Hungarian Foreign Minister Péter Szijjártó and Rosatom's Director General Alexei Likhachev have signed an agreement on the schedule for the construction of the Paks II nuclear power plant.(Image: Szijjártó/Facebook)
Although the detail of the agreed schedule has not been released, Szijjártó (pictured, right, with Likhachev) said on his Facebook page: "We signed the Paks II schedule, based on which we will connect the new nuclear power plant to the network at the beginning of the next decade. It's been a long journey but the work is finally about construction and not paperwork."
During a visit to the site, he highlighted the international nature of the project: "We are proud that the construction of two new power units at the Paks II is currently the largest nuclear project in Europe that has received a construction licence. It is truly international, since in addition to the Russian general contractor, 94 Hungarian companies and many American, German, French, Swedish and Austrian contractors participate in it."
He added that the new units will mean Hungary can boost its economic performance at the same time as cutting its carbon emissions, as well as providing it with energy security.
Likhachev said "we are ready to implement this project as efficiently as possible", noting there were already four VVER-1200 units operating in Russia, while the second Belarusian unit was handed over earlier this month and another 14 units with VVER-1200 reactors are being built at other foreign sites. He said that the handover was expected in the early 2030s with a workforce trained, and the supply of fuel assured.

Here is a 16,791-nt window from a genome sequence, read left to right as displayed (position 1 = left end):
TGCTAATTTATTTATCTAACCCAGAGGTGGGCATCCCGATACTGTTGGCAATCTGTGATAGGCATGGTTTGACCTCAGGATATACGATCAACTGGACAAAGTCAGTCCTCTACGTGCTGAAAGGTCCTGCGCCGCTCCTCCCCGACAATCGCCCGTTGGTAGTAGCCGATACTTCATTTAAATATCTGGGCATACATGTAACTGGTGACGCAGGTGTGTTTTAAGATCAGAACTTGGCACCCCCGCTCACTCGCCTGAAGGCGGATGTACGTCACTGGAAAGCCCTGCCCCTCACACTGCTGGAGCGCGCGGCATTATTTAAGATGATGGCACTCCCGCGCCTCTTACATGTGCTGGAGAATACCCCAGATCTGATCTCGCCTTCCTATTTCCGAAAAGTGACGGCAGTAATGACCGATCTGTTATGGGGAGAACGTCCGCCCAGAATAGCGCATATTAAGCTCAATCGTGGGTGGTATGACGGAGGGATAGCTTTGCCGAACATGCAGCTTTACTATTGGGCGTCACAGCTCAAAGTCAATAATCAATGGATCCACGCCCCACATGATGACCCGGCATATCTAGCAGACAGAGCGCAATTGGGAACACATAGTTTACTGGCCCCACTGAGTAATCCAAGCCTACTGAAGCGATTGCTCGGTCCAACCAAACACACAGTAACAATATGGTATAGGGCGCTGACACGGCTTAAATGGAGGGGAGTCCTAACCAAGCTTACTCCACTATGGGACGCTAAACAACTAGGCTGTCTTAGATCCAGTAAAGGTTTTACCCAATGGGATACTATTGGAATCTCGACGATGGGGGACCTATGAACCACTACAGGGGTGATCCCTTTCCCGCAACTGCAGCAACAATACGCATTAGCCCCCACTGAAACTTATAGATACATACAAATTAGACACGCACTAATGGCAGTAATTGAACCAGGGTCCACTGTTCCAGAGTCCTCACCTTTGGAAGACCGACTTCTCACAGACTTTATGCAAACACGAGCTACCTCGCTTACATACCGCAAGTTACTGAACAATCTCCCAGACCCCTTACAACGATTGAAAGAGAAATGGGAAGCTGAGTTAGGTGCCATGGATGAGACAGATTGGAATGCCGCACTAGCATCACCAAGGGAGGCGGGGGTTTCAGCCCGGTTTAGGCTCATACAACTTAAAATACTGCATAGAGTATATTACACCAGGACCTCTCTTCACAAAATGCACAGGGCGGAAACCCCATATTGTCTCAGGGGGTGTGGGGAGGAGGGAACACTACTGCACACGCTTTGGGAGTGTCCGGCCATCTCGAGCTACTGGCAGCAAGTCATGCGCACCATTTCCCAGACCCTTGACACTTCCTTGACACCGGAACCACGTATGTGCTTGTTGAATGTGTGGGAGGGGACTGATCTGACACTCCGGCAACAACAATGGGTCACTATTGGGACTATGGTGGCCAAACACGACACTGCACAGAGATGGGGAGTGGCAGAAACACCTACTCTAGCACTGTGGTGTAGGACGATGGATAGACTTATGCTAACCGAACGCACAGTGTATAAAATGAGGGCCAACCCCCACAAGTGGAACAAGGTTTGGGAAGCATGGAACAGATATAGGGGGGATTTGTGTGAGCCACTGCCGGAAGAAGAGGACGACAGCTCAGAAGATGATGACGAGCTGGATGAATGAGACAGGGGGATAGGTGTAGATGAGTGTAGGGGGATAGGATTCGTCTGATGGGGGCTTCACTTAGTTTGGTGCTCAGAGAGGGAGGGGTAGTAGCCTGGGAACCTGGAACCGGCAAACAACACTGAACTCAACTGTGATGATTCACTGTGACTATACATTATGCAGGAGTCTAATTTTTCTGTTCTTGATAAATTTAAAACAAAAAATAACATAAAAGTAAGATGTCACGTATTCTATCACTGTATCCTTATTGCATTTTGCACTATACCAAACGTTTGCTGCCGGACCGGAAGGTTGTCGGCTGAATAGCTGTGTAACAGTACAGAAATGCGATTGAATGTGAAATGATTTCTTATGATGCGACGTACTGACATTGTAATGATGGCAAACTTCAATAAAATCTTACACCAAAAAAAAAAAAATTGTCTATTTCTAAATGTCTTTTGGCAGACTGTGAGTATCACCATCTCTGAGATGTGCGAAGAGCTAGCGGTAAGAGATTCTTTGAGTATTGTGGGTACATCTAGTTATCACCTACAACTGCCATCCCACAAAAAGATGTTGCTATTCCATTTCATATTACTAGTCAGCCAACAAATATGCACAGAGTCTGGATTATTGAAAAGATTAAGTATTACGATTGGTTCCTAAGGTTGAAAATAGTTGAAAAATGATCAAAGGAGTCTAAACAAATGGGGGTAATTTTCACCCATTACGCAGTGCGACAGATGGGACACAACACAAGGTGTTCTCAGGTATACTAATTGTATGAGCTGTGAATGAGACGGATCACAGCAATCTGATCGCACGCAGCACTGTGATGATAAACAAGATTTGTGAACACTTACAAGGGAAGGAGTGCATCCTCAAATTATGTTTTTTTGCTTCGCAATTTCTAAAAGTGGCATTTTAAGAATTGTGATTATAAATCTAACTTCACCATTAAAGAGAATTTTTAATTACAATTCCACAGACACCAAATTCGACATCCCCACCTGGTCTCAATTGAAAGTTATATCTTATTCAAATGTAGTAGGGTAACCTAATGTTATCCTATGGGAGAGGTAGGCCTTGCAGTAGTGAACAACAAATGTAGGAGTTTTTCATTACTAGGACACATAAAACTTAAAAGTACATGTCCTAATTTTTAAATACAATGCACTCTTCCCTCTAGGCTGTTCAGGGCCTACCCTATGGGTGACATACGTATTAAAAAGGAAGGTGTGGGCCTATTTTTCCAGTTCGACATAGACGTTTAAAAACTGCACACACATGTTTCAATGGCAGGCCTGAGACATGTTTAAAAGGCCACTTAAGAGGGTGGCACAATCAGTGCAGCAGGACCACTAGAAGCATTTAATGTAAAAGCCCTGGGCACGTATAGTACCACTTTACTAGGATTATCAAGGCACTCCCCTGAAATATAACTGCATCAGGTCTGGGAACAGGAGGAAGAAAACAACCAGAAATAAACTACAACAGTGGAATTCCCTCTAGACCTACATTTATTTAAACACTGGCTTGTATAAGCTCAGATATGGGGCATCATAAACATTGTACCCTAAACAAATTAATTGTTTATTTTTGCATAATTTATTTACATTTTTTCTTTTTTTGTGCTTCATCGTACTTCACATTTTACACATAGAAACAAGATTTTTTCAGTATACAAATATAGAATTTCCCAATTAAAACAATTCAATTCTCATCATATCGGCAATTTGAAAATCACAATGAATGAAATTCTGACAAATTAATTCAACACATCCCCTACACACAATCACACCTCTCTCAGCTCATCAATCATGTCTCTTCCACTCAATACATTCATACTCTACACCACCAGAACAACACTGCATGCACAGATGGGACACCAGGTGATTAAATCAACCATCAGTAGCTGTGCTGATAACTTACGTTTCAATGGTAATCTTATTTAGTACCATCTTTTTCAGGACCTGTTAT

According to the official Paks II project website, Likhachev added: "We are well aware that the international environment is not exactly friendly towards Rosatom, but we are ready to implement this project to the maximum despite external pressure."
The Paks II project was launched in early 2014 by an intergovernmental agreement between Hungary and Russia for two VVER-1200 reactors to be supplied by Rosatom, with the contract supported by a Russian state loan to finance the majority of the project. The construction licence application was submitted in July 2020 to construct Paks II alongside the existing Paks plant, 100 kilometres southwest of Budapest on the banks of the Danube river. The construction licence was issued in August 2022.
The existing four units at Paks are VVER-440 reactors that started up between 1982 and 1987 and they produce about half of the country's electricity. Their design lifetime was for 30 years but that was extended in 2005 by 20 years to between 2032 and 2037. In December, the Hungarian Parliament approved a proposal to further extend their lifespan, which means preparations can begin on operating the plant into the 2050s.
Hungary is pressing ahead with the Russian nuclear power plant project despite other European Union countries cutting, or reducing, their energy links with Russia following the outbreak of its war with Ukraine. Szijjártó has said that Hungary will not agree to any EU sanctions against Russia which affect nuclear energy.
Researched and written by World Nuclear News